Landscape Photography | The Unthawing
“Many a time have I merely closed my eyes at the end of yet another troublesome day and soaked my bruised psyche in wild water, rivers remembered and rivers imagined. Rivers course through my dreams, rivers cold and fast, rivers well-known and rivers nameless, rivers that seem like ribbons of blue water twisting through wide valleys, narrow rivers folded in layers of darkening shadows, rivers that have eroded down deep into a mountain’s belly, sculpted the land. Peeled back the planet’s history exposing the texture of time itself.” Harry Middleton
The snow pack melts, the rivers swell. The wintering waterfalls awake and rush forth. The mud eventually dries, and the brown-grey earth begins to fade away as delicate little greens sprout up to life and overcome all that had come to winter’s rest.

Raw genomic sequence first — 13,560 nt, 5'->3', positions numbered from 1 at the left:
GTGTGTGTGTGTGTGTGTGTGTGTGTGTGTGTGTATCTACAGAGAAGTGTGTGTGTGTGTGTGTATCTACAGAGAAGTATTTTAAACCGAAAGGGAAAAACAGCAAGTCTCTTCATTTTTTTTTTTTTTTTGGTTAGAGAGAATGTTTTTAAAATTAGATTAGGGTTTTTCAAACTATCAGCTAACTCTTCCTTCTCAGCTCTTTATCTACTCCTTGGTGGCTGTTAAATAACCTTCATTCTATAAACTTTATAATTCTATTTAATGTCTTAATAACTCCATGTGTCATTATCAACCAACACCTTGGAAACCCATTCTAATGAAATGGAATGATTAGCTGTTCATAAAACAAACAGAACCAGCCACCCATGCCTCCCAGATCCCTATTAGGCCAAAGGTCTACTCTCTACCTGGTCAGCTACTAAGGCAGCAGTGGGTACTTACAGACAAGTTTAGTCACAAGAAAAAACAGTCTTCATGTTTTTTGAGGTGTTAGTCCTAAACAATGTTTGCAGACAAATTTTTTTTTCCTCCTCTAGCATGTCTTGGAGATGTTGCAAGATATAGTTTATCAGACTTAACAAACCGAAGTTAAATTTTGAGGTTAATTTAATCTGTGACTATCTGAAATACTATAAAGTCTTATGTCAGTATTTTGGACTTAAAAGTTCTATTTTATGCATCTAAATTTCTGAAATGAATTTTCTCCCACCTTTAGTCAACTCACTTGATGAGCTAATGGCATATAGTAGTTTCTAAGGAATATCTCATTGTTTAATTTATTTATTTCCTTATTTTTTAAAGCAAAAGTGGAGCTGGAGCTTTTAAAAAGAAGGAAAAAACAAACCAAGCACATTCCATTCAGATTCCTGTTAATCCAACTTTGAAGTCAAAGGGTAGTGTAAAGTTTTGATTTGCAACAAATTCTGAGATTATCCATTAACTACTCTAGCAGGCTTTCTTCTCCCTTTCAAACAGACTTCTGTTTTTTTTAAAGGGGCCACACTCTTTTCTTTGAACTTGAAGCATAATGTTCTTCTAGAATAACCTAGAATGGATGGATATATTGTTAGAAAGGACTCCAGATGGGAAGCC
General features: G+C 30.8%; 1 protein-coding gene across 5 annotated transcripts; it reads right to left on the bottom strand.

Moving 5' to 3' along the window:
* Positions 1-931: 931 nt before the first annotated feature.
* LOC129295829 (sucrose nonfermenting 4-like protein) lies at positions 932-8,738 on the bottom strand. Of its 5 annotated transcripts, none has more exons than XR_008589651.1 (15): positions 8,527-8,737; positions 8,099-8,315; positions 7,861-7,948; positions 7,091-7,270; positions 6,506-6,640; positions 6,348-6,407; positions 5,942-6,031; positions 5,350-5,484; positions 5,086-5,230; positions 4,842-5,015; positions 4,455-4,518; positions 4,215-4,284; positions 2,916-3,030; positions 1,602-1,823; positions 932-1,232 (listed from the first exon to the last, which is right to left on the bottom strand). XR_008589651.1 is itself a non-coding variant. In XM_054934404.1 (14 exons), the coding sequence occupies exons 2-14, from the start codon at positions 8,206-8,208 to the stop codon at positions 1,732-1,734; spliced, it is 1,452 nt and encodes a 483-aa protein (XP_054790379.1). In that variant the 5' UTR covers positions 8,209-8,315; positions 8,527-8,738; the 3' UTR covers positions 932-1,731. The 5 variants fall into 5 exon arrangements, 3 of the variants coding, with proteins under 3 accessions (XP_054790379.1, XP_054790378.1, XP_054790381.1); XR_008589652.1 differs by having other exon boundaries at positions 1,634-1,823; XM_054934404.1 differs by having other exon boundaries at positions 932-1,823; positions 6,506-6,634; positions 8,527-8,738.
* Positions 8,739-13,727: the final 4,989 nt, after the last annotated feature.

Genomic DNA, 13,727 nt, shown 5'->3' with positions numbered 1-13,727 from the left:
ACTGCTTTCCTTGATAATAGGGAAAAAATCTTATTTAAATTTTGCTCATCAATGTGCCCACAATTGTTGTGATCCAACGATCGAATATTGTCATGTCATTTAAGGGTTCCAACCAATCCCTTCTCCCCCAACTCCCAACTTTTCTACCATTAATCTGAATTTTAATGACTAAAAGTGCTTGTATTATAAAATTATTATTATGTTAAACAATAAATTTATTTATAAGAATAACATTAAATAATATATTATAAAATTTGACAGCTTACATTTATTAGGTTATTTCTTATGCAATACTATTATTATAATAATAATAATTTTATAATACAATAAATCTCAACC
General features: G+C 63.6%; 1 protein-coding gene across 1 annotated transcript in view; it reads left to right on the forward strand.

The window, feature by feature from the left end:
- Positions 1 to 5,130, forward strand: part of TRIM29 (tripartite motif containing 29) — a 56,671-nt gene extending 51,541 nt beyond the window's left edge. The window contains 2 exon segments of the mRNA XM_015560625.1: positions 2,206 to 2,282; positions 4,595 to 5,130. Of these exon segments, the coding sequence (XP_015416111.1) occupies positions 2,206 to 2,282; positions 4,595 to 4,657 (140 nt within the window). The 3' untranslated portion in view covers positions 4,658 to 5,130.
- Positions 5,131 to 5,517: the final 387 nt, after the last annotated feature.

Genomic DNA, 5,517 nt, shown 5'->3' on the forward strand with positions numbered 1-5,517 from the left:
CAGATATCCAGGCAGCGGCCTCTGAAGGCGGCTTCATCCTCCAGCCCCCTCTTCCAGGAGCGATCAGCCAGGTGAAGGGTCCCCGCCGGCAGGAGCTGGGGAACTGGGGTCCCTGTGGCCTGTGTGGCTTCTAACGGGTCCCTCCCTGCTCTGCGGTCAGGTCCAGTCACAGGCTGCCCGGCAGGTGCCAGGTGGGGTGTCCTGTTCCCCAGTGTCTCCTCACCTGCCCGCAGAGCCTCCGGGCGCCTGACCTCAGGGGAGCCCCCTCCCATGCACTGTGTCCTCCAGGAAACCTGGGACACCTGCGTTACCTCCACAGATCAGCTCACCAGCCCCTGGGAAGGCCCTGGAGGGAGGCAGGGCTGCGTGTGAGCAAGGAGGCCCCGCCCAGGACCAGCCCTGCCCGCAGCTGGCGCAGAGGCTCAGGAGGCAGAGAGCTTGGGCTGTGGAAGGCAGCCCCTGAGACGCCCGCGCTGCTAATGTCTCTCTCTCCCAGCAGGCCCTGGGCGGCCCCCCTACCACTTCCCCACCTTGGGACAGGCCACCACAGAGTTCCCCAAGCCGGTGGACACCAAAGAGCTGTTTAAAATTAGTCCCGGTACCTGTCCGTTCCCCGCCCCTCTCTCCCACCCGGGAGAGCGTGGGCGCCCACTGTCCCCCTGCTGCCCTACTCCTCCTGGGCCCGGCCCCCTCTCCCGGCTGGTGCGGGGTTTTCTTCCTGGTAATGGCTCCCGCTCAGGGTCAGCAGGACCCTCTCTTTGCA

The anticipation is killing me. I made a trip to the garden center last week, just so I could get a whiff of happiness, since Spring has been a little delayed in her arrival. Fashionably late, I am sure. Of course those who know me, know I can’t help but rescue a plant every time I enter those sliding green house doors. I picked up a Helleborus plant. These have become increasingly popular because they bloom from Jan.-Mar., and are frost/winter hardy. I mean, how cool are they? How many other plants do you know that bloom in the middle of winter? They are native to Europe, predominately around the Balkans. Like a squirrel burying a stash for when times get rough, I will plant my rescue after the threat of frost so that next winter when all is bleak, it’s delicate pink blooms can bring me a bit of happiness 🙂